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Thoughts of a nephew now gone

Today is the 17-year anniversary of the death of a nephew, Paul Scott Scandrett. In his honor, here’s a piece I wrote long ago in Where Roots Grow Deep.

On January 2, 1995, my two sons and I watched our beloved University of Oregon Ducks play Penn State in the Rose Bowl. Thanks to a friend with connections, we sat on the 45-yard line: Section C. Row 27. Seats 14, 15, and 16.

From the Goodyear Blimp we were just three dots in a colorful collage of football fans. But from our perspective, we were paupers at the king’s palace—a stadium whose history and symmetry were steeped in nearly century-old tradition. Pilgrims who had driven nearly a thousand miles in a single (long) day to the gridiron mecca of Pasadena, California. Quacker backers wildly waving green-and-yellow pom-poms and blowing plastic duck lips in honor of our underdog heroes—a school whose unfamiliarity with these royal digs inspired shirts that said: “Just Like Clockwork—Every 37 Years, Oregon Goes to the Rose Bowl.” Indeed, the last time the University of Oregon had appeared in the Rose Bowl, 1958, I was getting ready to enter kindergarten.

As the kickoff neared and the roar from the stands escalated, I remember momentarily thinking that this was a dream. Was this really Oregon lined up across the 35-yard-line? The school that had finished last in the Pac-10 conference the previous season and had lost two of its first three games this season? The school that, when I was sports editor of its newspaper 20 years before, had lost 14 straight games, including one 66-zip, and had drawn such small home crowds that people joked that it would be faster to introduce the fans to the players?

Now Oregon was playing in the most prestigious bowl game on the planet in front of a crowd ten times the size of those during the lean years. My sons looked awestruck at the surreal scene surrounding them. Millions of people watched from TVs in homes and bars and stores. Some 103,000 fans were on their feet, stomping and screaming, some of them waving roses in the blue Pasadena sky.

I have never felt so lonely in my life.

Because amid this magical mass revelry, I knew something that nobody else in the stadium knew; something that I had learned within hours of arriving in Los Angeles two days earlier; something that, coupled with the joy I was sharing with my sons, had me experiencing the highest high and the lowest low of fatherhood. Paul, my brother-in-law’s 16-year-old son, was dead.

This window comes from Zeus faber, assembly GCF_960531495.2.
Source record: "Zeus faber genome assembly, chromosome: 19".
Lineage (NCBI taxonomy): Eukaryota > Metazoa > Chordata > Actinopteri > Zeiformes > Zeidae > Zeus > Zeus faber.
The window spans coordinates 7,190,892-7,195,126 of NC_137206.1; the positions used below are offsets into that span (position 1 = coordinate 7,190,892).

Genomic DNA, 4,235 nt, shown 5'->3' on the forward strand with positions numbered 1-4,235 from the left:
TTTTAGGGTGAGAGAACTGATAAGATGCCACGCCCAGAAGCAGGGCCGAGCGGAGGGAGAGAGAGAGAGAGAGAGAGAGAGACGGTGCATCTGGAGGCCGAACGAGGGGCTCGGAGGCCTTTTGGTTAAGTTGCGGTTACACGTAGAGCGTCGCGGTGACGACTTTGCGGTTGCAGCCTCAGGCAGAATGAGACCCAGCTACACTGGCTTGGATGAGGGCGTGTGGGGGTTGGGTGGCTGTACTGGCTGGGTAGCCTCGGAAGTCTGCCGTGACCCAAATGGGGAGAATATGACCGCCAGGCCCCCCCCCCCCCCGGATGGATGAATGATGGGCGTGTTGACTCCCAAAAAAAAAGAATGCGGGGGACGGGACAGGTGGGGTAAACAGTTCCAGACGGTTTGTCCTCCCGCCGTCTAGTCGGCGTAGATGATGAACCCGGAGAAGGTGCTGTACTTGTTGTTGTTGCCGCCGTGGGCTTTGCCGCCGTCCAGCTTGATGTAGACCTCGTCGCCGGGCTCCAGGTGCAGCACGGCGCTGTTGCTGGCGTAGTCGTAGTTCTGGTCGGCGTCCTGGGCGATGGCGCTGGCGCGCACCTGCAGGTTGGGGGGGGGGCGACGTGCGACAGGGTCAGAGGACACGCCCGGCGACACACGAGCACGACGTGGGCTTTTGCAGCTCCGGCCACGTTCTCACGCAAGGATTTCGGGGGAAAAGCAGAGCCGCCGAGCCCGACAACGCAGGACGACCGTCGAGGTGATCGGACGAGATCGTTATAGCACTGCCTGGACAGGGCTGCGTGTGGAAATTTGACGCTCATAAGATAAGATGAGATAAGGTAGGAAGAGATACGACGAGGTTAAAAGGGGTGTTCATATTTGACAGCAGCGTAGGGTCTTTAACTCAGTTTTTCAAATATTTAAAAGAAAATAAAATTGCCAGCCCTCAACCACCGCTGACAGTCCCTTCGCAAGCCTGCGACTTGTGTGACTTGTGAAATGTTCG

• • •

Paul Scott Scandrett was born on October 24, 1978, the same day that my wife learned she was pregnant with my oldest son, Ryan. Because of that and other similarities, I’ve always thought Ryan and Paul enjoyed a link that went beyond their being cousins. To this day, it’s hard for my wife’s sister, Linda, and her husband, Greg, to see Ryan because he reminds them so much of the son they no longer have: independent, people-oriented, and down-to-earth. He had a penchant for mischief. A knack for a good one-liner. And a quiet faith in God.

He was the last of three children Linda and Greg would have. As our two families grew, we seldom lived close enough to spend much time together, so ours was one of those Christmas, Thanksgiving, and special occasions relationships. I see Paul, his brother Brad, and my two boys belly flopping onto an old water-bed mattress in our backyard one summer.

I see him playing in a family baseball game—the day my youngest broke his first window with a line drive.

Mostly, I see him standing beside a Christmas tree, playing a shepherd boy in our family’s traditional Christmas Eve play while one of his cousins (the innkeeper) holds up a sign saying, “No room.” As director-by-default, I had, over the years, assigned Paul to be everything from the Ghost of Christmas Past to a store clerk, but more often than not, he played a simple shepherd boy. Though it was not a leading role, he always accepted it and, dish towel tied securely around his forehead, played it well.